First up, however, was the concerto’s opening movement, with an attention-grabbing orchestral opening seeming to prepare the way for the soloist! – Michael Houstoun managed, for me, to sufficiently command the opening without battering the recurring theme to death, bringing out its echt-Khachaturian quality (we could have equally been listening to tortured sequences of a similar ilk from “Spartacus”), music of a somewhat barbaric character, fiercely folkish, relying on ostinati for a kind of expressive and cumulative effect. The more rhapsodic passages, introduced by an oboe and carried on by a solo cello, gave the music more breathing-space, which the piano appropriately enjoyed in a rhapsodic, improvisatory way. We then enjoyed the cavortings of all kinds by both soloist and orchestra which followed, through wild, manic gallopings and an imposing return to the assertive opening theme.
But there was more – cascading tones and timbres gently tumbled us down with Ravel-like delicacy, Houstoun and Taddei taking as much care with these ambient balances as with the intersecting of the earlier, more feisty lines, until the bass clarinet nudged the piano towards centre-stage for its cadenza, a solo outpouring of comprehensive range and variety culminating in an exciting scampering passage and an upward flourish bridging in the whole orchestra for the movement’s grand summation. In complete contrast was the slow movement’s opening, strings and bass clarinet beginning a kind of slow waltz, which the piano turned to soulful purpose with its melancholy, folkish theme, one which both the strings and the eerie-sounding flexitone then took up and wrung what seemed like every possible drop of emotion from its stepwise progressions.
Khachaturian does perhaps gild the lily in places later in this movement, piling Pelion upon Ossa with a full-orchestra version of this theme, one introduced by an amazing descending chromatic passage from the pianist! The ensuing full-blooded treatment accorded the music either suggested heartfelt emotion or borderline vulgarity, depending upon the listener’s sympathies and/or antipathies. Whatever the case, it certainly wasn’t dull in this performnce, and left us wanting some resolution after having the emotions spread along a line like a number of exposed shooting-targets. And, right throughout, I found myself lost in admiration at both Michael Houstoun’s impressive command of the material throughout these “fraught’ passages, and the sustained intensity of the orchestral response under Marc Taddei.
The same went for the finale, the musicians throwing themselves at the pounding rhythms of the opening with great élan, Houstoun giving the Shostakovich-like writing of the solo part plenty of energy – here were “the athletic rhythms and luxurious orchestral textures” of the old Record Guide’s notorious 1951 put-down, which went on to sum up the composer’s overall achievement as having a “brash appeal” – rather, I liked a later critic’s description of the concerto as “a rhapsodic glitter of song and dance in kaleidoscopic confrontation”. William Kapell’s and Serge Koussevitsky’s historic 1951 recording (which I hadn’t heard) has long been considered the performance exemplar regarding this work, but on this occasion Houstoun’s and Taddei’s performance carried me along most satisfyingly throughout, right up to the conclusion’s grand apotheosis – I thought it a marvellous and resplendent way to conclude this Russian concerto series!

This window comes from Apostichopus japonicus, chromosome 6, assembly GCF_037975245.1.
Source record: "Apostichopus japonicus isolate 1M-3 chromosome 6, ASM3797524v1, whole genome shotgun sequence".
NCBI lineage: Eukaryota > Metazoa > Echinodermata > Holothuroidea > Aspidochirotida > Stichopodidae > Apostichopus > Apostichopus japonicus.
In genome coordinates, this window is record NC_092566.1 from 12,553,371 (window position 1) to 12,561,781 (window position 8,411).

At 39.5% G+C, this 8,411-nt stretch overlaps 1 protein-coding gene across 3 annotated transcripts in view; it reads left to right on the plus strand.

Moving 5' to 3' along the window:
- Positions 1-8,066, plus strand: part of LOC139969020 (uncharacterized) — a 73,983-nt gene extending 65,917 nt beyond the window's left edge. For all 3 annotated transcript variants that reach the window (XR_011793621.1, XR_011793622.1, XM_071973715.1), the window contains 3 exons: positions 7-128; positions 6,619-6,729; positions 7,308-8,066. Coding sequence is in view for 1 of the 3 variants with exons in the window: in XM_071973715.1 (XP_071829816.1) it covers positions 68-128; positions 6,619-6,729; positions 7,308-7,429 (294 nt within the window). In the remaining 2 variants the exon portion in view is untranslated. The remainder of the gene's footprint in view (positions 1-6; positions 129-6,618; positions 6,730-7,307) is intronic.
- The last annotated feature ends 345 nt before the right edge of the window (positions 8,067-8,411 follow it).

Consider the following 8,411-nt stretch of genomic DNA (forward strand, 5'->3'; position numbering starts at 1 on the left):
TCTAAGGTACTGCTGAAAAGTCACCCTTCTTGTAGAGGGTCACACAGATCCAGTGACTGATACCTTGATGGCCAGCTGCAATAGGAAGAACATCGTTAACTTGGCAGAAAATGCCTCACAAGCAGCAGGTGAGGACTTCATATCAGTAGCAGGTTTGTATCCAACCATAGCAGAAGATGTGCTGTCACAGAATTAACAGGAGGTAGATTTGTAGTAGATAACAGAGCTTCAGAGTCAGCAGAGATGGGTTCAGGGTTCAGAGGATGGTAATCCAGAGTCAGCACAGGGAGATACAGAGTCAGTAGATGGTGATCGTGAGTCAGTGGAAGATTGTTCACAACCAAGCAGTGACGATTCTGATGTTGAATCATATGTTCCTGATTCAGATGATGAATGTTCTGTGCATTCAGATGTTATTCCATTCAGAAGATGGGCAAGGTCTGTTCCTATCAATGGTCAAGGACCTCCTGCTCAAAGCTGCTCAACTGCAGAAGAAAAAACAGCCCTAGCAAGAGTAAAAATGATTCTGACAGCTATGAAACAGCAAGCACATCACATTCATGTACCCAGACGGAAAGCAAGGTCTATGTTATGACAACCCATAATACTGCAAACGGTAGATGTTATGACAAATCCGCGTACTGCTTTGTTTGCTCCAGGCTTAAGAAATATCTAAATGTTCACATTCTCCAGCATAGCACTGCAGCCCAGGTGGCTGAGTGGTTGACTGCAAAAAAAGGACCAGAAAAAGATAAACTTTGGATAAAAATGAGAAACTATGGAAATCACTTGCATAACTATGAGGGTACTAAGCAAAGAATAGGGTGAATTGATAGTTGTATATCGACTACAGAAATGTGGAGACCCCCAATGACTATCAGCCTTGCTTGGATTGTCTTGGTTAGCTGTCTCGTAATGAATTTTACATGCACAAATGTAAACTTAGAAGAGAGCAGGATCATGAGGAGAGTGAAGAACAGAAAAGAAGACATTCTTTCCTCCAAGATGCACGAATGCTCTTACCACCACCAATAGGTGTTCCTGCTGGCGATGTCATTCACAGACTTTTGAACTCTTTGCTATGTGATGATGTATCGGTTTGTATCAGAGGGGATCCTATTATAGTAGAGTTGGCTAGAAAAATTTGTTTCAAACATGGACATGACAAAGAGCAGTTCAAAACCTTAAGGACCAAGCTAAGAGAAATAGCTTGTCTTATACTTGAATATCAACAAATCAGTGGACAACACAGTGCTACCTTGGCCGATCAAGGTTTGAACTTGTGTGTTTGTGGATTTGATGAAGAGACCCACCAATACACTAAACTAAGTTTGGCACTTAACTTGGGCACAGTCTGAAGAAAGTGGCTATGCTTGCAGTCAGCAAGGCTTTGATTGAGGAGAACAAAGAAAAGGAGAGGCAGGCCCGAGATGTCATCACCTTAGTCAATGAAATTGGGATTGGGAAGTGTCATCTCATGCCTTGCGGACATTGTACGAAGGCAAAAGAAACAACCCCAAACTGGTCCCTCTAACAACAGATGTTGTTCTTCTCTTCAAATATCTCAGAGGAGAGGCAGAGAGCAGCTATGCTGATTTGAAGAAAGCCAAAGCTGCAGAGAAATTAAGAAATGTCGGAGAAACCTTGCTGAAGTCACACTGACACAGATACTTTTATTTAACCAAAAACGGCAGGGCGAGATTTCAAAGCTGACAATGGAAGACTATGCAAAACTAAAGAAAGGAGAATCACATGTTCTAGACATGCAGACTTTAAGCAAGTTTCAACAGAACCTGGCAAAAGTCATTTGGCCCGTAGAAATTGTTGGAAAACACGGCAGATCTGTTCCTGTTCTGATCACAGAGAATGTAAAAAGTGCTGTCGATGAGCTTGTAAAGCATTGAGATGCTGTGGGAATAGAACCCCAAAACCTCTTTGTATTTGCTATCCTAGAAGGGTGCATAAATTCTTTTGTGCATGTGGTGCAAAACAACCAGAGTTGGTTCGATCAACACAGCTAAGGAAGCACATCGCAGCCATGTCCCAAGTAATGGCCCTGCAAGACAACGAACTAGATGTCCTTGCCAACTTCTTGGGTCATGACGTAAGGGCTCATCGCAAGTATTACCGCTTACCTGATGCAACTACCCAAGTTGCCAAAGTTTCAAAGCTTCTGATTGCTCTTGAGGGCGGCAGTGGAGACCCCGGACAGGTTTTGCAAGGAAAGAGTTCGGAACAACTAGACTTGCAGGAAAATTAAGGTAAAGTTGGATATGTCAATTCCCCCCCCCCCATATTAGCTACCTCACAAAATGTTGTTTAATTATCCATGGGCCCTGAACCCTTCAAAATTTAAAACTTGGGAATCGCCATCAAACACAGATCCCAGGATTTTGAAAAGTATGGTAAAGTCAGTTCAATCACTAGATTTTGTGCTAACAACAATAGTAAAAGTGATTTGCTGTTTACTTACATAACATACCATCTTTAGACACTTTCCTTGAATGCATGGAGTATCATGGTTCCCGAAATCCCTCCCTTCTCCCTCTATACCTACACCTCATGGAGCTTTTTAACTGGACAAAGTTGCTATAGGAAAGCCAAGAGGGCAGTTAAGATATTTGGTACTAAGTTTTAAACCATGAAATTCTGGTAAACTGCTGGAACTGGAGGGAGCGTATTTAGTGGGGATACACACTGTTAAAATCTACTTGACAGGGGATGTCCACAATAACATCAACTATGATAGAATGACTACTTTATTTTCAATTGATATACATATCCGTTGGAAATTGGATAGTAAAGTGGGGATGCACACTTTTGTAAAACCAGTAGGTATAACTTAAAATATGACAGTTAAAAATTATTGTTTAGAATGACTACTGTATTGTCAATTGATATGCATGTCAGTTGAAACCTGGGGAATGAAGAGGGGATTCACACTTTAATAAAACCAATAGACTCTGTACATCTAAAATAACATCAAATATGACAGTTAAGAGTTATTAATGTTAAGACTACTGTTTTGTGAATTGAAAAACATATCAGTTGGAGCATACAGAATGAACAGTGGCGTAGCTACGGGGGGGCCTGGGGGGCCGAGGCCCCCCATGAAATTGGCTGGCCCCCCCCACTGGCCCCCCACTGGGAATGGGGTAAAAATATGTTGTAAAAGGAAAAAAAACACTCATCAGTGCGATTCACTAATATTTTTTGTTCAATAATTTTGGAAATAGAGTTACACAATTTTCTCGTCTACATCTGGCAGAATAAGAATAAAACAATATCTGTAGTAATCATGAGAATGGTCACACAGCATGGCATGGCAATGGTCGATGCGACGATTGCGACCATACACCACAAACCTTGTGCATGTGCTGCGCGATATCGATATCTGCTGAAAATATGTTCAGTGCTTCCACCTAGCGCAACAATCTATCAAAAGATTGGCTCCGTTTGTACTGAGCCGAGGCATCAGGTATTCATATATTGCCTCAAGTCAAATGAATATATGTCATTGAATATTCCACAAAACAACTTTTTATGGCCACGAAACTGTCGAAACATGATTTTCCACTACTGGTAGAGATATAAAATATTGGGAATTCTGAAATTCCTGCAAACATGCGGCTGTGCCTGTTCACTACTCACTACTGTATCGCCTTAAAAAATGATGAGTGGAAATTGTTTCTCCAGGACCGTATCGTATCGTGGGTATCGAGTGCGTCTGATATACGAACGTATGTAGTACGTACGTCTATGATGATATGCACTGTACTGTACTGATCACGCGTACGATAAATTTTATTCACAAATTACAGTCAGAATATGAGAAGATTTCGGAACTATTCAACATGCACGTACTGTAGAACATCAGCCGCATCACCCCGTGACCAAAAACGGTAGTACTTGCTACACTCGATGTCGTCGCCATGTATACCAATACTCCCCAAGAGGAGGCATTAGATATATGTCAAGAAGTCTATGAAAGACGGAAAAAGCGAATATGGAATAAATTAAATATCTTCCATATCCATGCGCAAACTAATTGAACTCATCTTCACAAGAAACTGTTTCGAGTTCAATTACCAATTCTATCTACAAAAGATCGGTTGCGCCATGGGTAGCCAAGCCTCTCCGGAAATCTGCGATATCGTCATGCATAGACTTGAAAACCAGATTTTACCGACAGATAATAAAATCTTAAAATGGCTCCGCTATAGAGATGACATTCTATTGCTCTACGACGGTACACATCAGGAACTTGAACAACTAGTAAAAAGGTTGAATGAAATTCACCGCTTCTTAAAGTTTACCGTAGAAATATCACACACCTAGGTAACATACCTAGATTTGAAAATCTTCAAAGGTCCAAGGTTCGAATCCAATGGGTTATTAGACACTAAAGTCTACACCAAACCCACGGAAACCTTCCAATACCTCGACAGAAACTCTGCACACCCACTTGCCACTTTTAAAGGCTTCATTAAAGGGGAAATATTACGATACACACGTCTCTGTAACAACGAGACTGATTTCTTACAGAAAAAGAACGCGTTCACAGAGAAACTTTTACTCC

Then, of course, after the interval (and the fireworks!) we were plunged into the throes of a different, pre-Soviet Russian world with Tchaikovsky’s Fifth Symphony. Marc Taddei had promised us a “fresh listen” to this work, and certainly the first movement’s urgent, sprightly, forward-straining progress allowed no traces of the lugubrious quality that sometimes hangs about this music – I marvelled at the dexterity of the wind players whose accompanying scale passages in places had to be played as if sounding like rushing water, at this tempo! – but it was all very exciting! I did find the contrasting string melody a bit charmless, the line hustled along with unseemly haste – but it was certainly all of a piece, and there were no cobwebs left hanging about as the music’s coda strode proudly and haughtily away from us at the end.
I was enchanted with the playing of the slow movement, here, right from the beautifully-wrought depths of feeling at the opening, through to the final heart-stopping clarinet phrase at the end – and I’m willing to bet that Ed Allen’s horn solo was absolutely perfect at rehearsal, treacherous beast that the instrument can be in concert (it was just one note away from perfection, here!). The detailing was, in fact, superb from all instruments, as was the “singing” quality of the strings in places – and (small point) I was so pleased to hear the pizzicato sequence after the movement’s big central climax played “straight” instead of being pulled about unmercifully, as happens in so many performances!
More delight was to be had from the Waltz which followed, in which instruments like the bassoon took their opportunities most beguilingly as did the pair of clarinets sharing a “moment” at one point and a chuckle afterwards. Of course, it was Tchaikovsky in a most balletic mood – and the scampering strings and winds caught the ambiences perfectly, with the brass magically chiming in at one or two points. Marc Taddei kept things simmering with an attacca into the final movement, the strings lean and focused, the brass noble and respondent, with trumpets gleaming. I was surprised, however, in the light of the first movement’s urgent treatment, to find the finale’s allegro section taken at a relatively relaxed tempo, though I noticed there were moments along the way when the music impulsively thrust forward, and kept its momentum.
The great climax of the allegro with resounding brass fanfares and roaring timpani set the scene for the music’s grand processional, the “fate” theme that had dogged the three previous movements singing gloriously out in a major key, the march swaggering and confident. And the coda here raced the music excitingly to its final, triumphal chords, delivered with all the panache and confidence that the sometimes vacillating and diffident composer would certainly have wanted, and, as we all did at the music’s conclusion, fully appreciated.